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I have heard many people say that they removed the mag disconnect from their BHP- they don't like it. What is the intended purpose of the mag disconnect? And why have I heard that it might be dangerous for inexperieced shooters to shoot the BHP without it? Thanks.
 

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Hello. I've heard some say that the trigger return was no so quick after removal of the magazine disconnect or that the magazine didn't stay firmly in one place. I have not experienced either of these problems.

The purpose of the magazine disconnect was to render the handgun inoperable with the magazine removed. I suspect that since most of the orders for this gun originally came from military sources, it was considered "good" to be able to deactivate handguns by simply removing their feed device.

In terms of safety, the BHP without the mag "safety" is no less safe than a 1911, SIG-Sauer, Glock, HK, Taurus, or CZ handgun.

I routinely remove them from any BHP that comes into my ownership and have never failed to see a better trigger pull upon the disconnect's removal.

Best.
 

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ONE LOUD WARNING, should you have to use deadly force with this weapon and it ends up going to court, either Civil or Criminal, you will have to explain why YOU DISCONNECTED A FACTORY SAFETY DEVICE. I would recommend you finding a VERY GOOD attorney and keep his card handy should you decide to disconnect the safety.

John
 

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I've heard this kind of myth for a long time, similarly to using handload rounds for self defense. I know it's been asked here before, and I'd like to ask again that has anybody heard or known of any court cases that fall into these categories, and what was the outcome?

I understand the good intentions that we should keep things as it were, especially the safety issue. But, I still don't see any points here why tailoring my equipment to suit my needs within the limit of the laws should get me in trouble. If there is any criminal lawyers here, could you share your opinion, please. Thks.
 

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Toss it! One less collection of moving parts. If you want, keep the parts and you can always have them re-installed.

Unless you are concerned about charges of a negligent discharge, or a civil suit for an accidental shooting, I wouldn't worry about it.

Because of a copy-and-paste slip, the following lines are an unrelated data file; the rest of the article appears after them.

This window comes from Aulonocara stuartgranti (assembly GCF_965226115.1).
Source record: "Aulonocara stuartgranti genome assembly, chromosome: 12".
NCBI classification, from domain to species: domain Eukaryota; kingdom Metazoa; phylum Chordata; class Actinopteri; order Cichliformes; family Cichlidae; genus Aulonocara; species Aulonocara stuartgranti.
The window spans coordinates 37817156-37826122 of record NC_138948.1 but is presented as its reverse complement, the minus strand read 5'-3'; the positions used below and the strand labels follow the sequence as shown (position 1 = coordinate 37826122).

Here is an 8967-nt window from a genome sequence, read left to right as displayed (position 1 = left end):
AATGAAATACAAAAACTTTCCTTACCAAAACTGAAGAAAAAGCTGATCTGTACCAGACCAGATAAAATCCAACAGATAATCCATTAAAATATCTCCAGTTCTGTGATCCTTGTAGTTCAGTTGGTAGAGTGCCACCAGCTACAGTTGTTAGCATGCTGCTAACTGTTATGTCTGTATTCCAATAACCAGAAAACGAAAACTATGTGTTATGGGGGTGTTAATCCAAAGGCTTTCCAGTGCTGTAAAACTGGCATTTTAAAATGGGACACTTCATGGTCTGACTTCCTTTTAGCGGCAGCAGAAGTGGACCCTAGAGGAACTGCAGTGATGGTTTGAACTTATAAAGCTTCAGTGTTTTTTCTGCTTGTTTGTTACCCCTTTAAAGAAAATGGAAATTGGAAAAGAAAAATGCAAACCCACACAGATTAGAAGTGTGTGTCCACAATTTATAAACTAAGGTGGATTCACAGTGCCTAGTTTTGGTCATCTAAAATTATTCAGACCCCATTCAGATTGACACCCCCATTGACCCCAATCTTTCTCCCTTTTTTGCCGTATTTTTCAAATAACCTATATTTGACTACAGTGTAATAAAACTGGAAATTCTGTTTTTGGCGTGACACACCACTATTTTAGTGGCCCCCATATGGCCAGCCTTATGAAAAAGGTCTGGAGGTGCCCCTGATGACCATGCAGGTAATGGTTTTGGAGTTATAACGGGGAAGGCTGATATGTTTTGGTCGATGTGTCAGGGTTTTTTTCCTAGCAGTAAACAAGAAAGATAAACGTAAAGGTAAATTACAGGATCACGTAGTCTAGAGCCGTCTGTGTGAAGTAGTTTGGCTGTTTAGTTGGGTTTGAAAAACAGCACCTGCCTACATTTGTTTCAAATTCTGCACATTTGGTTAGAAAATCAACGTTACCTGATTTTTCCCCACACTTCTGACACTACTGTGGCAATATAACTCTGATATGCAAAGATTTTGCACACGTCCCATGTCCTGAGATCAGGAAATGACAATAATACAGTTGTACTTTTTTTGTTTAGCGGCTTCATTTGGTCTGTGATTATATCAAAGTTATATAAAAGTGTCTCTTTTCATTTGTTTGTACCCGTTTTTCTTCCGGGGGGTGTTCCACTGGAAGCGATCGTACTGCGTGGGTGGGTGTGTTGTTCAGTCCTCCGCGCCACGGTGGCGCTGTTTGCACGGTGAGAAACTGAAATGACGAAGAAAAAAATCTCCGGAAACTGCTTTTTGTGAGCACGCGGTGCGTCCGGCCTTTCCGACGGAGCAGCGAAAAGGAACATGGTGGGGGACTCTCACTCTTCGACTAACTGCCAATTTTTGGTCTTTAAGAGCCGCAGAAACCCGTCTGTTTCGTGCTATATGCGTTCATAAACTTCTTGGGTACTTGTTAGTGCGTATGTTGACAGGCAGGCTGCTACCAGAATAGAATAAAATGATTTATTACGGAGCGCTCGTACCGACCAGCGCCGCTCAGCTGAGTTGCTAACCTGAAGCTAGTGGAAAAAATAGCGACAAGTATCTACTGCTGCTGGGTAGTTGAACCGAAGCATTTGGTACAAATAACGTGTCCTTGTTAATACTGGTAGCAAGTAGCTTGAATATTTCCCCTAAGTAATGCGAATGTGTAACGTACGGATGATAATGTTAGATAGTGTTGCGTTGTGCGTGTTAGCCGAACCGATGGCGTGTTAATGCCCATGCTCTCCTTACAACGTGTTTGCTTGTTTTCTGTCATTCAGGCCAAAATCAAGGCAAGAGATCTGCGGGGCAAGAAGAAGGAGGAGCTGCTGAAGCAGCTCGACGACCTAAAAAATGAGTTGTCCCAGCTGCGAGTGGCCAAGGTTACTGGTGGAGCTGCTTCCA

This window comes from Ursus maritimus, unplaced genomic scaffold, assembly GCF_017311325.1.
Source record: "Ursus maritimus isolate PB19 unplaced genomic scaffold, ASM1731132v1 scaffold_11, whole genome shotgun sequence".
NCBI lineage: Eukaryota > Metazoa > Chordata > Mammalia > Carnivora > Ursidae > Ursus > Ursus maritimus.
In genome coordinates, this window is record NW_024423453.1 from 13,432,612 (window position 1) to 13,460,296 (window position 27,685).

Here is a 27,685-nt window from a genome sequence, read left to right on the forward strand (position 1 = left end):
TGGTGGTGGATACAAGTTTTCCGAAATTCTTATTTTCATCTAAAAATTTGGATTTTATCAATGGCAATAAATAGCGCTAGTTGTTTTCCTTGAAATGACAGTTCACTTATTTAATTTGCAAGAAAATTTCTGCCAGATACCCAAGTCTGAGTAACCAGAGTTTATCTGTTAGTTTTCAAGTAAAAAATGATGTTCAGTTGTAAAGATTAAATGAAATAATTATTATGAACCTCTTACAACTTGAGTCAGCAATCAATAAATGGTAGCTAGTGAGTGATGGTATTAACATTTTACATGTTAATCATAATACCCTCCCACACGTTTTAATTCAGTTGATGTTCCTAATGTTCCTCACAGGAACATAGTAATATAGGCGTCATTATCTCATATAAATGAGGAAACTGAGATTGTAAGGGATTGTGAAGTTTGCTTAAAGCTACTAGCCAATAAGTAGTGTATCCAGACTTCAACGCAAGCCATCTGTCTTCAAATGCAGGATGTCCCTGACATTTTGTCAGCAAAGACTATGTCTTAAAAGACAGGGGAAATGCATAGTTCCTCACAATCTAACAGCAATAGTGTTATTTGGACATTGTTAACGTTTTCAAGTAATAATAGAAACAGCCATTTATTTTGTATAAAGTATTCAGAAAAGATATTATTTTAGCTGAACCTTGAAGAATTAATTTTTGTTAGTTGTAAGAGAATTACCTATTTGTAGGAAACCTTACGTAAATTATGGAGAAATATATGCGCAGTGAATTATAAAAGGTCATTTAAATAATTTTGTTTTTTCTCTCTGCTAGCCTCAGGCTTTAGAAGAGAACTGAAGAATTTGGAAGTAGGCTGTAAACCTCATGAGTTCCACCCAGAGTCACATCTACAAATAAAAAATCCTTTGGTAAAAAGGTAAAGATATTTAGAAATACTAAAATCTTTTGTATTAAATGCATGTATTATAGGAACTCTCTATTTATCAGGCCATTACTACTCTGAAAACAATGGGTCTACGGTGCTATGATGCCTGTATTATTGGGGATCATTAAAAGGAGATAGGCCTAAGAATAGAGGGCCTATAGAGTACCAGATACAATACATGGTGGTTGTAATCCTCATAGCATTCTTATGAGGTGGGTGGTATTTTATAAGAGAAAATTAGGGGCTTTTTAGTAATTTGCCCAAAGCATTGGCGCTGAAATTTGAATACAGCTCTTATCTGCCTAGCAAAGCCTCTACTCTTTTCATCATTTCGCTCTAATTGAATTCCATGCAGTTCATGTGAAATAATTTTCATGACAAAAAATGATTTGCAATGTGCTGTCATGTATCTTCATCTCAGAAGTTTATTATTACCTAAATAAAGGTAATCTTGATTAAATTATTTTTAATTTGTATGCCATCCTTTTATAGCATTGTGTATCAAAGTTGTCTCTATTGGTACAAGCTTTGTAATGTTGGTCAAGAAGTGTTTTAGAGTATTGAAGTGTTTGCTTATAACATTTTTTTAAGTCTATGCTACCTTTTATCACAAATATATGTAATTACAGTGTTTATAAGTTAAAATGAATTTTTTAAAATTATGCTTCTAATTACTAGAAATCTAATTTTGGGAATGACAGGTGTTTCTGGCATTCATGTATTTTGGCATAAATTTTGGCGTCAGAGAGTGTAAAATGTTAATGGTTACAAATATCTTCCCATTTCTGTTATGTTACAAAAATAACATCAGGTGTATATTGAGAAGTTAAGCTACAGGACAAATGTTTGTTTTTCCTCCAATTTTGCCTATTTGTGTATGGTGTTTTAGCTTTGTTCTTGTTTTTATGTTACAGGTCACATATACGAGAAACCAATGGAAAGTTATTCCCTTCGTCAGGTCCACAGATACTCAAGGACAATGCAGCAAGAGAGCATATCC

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I'm not a lawyer, just a dumb cop. But I will say this--I have heard it too many times, from everyone from fellow officers, to gunwriters, to citizens---do NOT, EVER, intentionally disable any safety device on ANY firearm that you intend to use in self defense. As an example:

Suppose you go ahead and remove that pesky magazine disconnect from your Hi-Power. You now have a sweet trigger pull, and the mags drop free!

You decide to show off your handgun to your friends. One of them decides to pull the trigger. The gun was not cleared correctly, and a round remains in the chamber. The weapon discharges, striking and killing a bystander. What happens then? Quite possibly, a charge of negligent homicide for the hapless friend, and a hell of a large lawsuit for you. Why? It's called proximate cause. If you had not removed the magazine safety, the gun would not have discharged without the magazine, and the person would not be dead. In some jurisdictions, you might even be charged as an accessory, because you removed the safety device. THINK ABOUT IT LONG AND HARD, FOLKS.
 

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Powderman,

Although I know that is something that could happen, I know me and I NEVER, EVER hand anyone any firearm without clearing it first and I leave the action open, or have the cylinder open.

People who do not clear their weapons before handing them to someone is the same to me as a person that drives while drunk. Those people deserve everything they get.

Technically, double action only pistols have no "safety" other than the fact that if you don't pull the trigger it won't go boom. The Hi Power still has the manual safety as well as other internal safeties.
 

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I've never actually heard of a case where somebody was sued, imprisoned, etc. as a result of a shooting with a safety like this removed. It seems like even if you did remove the safety, if the situation really was justified, the removal would be totally inconsequntial. Plus, unless the prosecutor is really knowledgeable on gun design I don't see how they'd even neccessarily know (or know to ask whether)a safety feature had been removed.

[This message has been edited by hhsmiley (edited 09-10-2001).]
 

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hhsmiley: As usual, most people forget that after a shooting, their are usually TWO court cases the shooter faces.

1. Criminal, in which it is determined the shooting was justified and therefore no charges will be filed.

2. Civil, in which case the family of the deceased will sue you and the rules of evidence are less strict and therefore not so balanced in YOUR favor.

In this day and age of litigation and random shootings, I.E California and the general publics views towards gun owners, do you really want to risk the plaintiff's attorney's telling and showing the jury how you disconnected a safety the factory and the gun designer deamed a necessity?
 
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